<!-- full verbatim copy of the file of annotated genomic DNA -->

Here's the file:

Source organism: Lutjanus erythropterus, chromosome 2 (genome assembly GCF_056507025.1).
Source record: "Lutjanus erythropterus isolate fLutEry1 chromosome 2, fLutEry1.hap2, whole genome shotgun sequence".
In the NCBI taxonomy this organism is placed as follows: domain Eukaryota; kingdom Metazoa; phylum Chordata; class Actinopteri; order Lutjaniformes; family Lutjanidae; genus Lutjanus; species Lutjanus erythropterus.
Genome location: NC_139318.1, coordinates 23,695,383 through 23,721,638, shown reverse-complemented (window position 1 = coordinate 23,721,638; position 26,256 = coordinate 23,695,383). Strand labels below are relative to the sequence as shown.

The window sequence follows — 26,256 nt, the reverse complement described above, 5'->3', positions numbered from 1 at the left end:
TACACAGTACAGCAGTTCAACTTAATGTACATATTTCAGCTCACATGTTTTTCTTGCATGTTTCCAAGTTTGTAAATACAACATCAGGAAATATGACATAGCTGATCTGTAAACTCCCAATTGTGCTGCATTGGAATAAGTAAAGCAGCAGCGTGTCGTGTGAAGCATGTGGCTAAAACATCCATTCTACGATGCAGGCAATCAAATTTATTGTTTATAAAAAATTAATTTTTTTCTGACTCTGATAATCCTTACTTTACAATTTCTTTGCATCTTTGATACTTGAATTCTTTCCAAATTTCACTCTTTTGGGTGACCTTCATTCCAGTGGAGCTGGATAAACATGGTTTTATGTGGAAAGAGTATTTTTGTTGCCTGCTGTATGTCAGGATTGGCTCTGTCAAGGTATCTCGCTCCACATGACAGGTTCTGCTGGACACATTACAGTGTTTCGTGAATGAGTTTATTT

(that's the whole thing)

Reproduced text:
Source organism: Lutjanus erythropterus, chromosome 2 (genome assembly GCF_056507025.1).
Source record: "Lutjanus erythropterus isolate fLutEry1 chromosome 2, fLutEry1.hap2, whole genome shotgun sequence".
In the NCBI taxonomy this organism is placed as follows: domain Eukaryota; kingdom Metazoa; phylum Chordata; class Actinopteri; order Lutjaniformes; family Lutjanidae; genus Lutjanus; species Lutjanus erythropterus.
Genome location: NC_139318.1, coordinates 23,695,383 through 23,721,638, shown reverse-complemented (window position 1 = coordinate 23,721,638; position 26,256 = coordinate 23,695,383). Strand labels below are relative to the sequence as shown.

The window sequence follows — 26,256 nt, the reverse complement described above, 5'->3', positions numbered from 1 at the left end:
TACACAGTACAGCAGTTCAACTTAATGTACATATTTCAGCTCACATGTTTTTCTTGCATGTTTCCAAGTTTGTAAATACAACATCAGGAAATATGACATAGCTGATCTGTAAACTCCCAATTGTGCTGCATTGGAATAAGTAAAGCAGCAGCGTGTCGTGTGAAGCATGTGGCTAAAACATCCATTCTACGATGCAGGCAATCAAATTTATTGTTTATAAAAAATTAATTTTTTTCTGACTCTGATAATCCTTACTTTACAATTTCTTTGCATCTTTGATACTTGAATTCTTTCCAAATTTCACTCTTTTGGGTGACCTTCATTCCAGTGGAGCTGGATAAACATGGTTTTATGTGGAAAGAGTATTTTTGTTGCCTGCTGTATGTCAGGATTGGCTCTGTCAAGGTATCTCGCTCCACATGACAGGTTCTGCTGGACACATTACAGTGTTTCGTGAATGAGTTTATTT